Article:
Wine-speak is gradually falling into the hands of those who seek to demystify or de-ritualise it

Magandeep Singh, the country's first French-certified sommelier, who I heard speak informally to a wine-loving audience the other day, got me thinking about the changing face of the wine professional. For years, someone such as Michael Broadbent, the hugely influential former director of the Christies wine department, exemplified the expert — tastefully (if somewhat starchily) upper class, refined in manner and opinion, earnest in expression, and orthodox about the rituals and the customs of the wine world.

With his studded ears, his tattoos, and his casually chic manner, Magan (as he likes to be known) is nothing like your regulation stodgy wine connoisseur. If anything, he represents a growing band of wine experts who are changing the way wine is spoken about and, in turn, altering attitudes towards it. In his talk, Magan set out to expose some wine myths — or some authoritatively settled dogmas — about how it should be drunk. Example: ‘Is it all right to put ice into your wine on a hot day in order to cool it?' Abbreviated answer: ‘Why not? Sangria is drunk with ice all the time.' Or more controversially: ‘If a bottle of red you have bought is oppressively tannic, is it kosher to blend a little white in to make it more agreeable? Abbreviated answer: ‘Sure it is. After all, Chianti was traditionally made by blending Sangiovese with a couple of Italian white varietals.'

Agree or no, wine-speak is gradually falling into the hands of those who seek to demystify (or de-ritualise) it. The most successful (and possibly most controversial) advocate of this unpretentious, unbuttoned approach to wine appreciation is easily Gary Vaynerchuk, whose video blog ( has a massive cult following and whose Twitter feed boasts of almost a million followers. Vaynerchuk positions himself as an anti-wine snob and his calculated unattractive ways are designed to reach out to as many people as possible (not just your posh upper-class Petrus-quaffing toff.)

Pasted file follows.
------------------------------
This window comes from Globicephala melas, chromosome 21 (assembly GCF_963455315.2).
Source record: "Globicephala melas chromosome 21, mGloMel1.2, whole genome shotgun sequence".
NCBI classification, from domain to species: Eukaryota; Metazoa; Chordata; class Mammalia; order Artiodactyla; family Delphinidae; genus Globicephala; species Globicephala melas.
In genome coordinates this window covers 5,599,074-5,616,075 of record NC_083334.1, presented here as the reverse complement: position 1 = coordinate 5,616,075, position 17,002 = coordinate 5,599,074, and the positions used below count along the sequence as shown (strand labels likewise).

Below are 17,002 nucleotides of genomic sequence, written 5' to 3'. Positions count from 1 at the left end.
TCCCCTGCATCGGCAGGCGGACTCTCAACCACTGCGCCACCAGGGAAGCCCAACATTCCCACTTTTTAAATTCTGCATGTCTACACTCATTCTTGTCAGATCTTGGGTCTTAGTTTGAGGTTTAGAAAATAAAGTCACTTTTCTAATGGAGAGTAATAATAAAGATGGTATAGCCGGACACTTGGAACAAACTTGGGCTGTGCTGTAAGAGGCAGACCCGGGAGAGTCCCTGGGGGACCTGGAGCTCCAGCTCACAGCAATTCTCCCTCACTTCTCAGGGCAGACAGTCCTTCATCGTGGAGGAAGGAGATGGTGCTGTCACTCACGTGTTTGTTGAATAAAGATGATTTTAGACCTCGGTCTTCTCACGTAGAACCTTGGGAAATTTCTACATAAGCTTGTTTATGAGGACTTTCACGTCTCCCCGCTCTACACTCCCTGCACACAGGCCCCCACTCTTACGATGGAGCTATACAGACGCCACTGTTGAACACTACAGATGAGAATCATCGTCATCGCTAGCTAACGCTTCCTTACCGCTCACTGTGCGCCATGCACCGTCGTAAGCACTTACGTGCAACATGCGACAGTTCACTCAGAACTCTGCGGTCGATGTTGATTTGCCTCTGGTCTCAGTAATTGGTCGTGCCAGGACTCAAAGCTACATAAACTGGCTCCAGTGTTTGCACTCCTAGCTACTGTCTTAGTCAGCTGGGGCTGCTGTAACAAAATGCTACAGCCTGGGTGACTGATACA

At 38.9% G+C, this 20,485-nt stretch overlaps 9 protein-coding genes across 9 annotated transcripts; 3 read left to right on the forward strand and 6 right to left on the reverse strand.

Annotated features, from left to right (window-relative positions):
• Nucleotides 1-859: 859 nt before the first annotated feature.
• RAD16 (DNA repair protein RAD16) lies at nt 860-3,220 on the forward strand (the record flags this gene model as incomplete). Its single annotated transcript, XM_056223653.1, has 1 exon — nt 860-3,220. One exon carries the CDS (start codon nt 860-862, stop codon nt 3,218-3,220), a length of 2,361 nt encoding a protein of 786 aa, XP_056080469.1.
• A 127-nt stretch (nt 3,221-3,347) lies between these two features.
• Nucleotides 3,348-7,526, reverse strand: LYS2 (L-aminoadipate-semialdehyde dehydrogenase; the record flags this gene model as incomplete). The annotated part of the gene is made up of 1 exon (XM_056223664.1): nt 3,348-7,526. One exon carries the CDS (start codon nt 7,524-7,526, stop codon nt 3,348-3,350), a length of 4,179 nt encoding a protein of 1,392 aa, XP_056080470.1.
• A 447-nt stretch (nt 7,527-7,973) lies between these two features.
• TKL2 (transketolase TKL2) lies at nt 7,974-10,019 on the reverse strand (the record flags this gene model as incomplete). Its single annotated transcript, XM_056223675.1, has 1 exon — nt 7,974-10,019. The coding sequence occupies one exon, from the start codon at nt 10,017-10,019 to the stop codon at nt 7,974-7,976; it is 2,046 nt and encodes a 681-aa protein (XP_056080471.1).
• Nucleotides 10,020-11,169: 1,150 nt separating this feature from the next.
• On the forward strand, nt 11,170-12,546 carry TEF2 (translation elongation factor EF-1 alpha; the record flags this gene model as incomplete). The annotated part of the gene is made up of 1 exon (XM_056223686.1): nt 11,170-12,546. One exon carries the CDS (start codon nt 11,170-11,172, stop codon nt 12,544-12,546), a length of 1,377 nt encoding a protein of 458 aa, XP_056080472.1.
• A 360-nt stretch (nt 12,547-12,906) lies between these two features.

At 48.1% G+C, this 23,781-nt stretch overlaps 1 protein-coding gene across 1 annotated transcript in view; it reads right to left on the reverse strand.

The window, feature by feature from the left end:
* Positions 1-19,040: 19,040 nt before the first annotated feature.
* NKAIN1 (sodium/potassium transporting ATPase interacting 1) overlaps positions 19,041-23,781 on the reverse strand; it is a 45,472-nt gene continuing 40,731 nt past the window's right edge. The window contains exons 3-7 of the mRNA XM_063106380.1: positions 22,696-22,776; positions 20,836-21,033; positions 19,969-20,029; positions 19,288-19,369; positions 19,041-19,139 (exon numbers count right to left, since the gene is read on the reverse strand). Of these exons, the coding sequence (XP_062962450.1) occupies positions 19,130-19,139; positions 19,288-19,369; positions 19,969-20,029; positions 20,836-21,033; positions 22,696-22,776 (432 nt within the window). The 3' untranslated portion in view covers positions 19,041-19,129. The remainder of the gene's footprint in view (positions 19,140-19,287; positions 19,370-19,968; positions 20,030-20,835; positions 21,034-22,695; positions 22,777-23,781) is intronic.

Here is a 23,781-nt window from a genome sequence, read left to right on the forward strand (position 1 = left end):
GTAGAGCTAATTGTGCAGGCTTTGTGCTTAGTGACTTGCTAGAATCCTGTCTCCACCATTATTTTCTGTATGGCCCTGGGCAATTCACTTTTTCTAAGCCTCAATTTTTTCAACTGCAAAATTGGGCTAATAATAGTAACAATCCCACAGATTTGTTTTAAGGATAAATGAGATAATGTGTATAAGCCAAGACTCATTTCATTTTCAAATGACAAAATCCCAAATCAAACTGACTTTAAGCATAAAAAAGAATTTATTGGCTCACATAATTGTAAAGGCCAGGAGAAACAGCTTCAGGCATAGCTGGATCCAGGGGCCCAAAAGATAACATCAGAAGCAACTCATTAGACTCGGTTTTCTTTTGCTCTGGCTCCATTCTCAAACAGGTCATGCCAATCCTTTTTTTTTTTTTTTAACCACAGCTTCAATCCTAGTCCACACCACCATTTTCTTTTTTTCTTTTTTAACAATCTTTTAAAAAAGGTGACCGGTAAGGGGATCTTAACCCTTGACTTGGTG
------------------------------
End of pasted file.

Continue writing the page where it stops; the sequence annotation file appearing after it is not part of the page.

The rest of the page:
He makes scatological sounds as he swirls the wine noisily in his mouth, uses a tacky New York Jets bucket as a spittoon, and has been known to liken the nose of a wine (as he did on the Conan O' Brien talk show) to a “sheep's butt”. Often, his tasting notes (if this is the right expression for them) sound anything but pretty. If he detects a hint of cigar, sweaty sock, or dirt in a wine — which he routinely does — he is likely to persuade you to have a nibble to understand how the wine tastes.

Vaynerchuk is a big advocate of cheaper wines and, in the process, overturns received opinion by strongly pitching for say a moderately priced glass of American bubbly over a Moet & Chandon. He is big on Portugal for value-for-money just as he is (and quite rightly) on those from the Rhone, which are far better priced than their cousins in Bordeaux or Burgundy. The ascendance of wine experts such as Vaynerchuk is paralleled by a major change in the pattern of wine consumption, away from a small band of crusty wine snobs to an emerging group of down-to-earth budget-conscious wine drinkers. These are people who are shifting from such things as beer and whiskey, neophytes who are comfortable with his laid back (and often clownish and outrageous) approach to wine.

Vaynerchuk is an extreme example, but he is also part of a process towards the universalisation of wine that began some four decades ago. The 1976 Judgment of Paris, which saw Californian wines best famous Bordeauxs and Burgundies in a blind tasting, showed that excellent wines could be made outside France. Even critics such as Robert Parker — who began rating wines on a 100 point quality scale to the indignation of wine conservatives — are a part of the process of change, a process of making wine more comprehensible and accessible to the consumer. The influential American critic sees himself as a “farmboy from Monkton” tearing away at the “caste system” created by French elites.

As Magan reminded us, wine doesn't have to be arcane or high-brow. Wine snobs are becoming increasingly passé. If anything, its okay to be a bit of a wine slob instead.


A romance uncorkedFebruary 8, 2010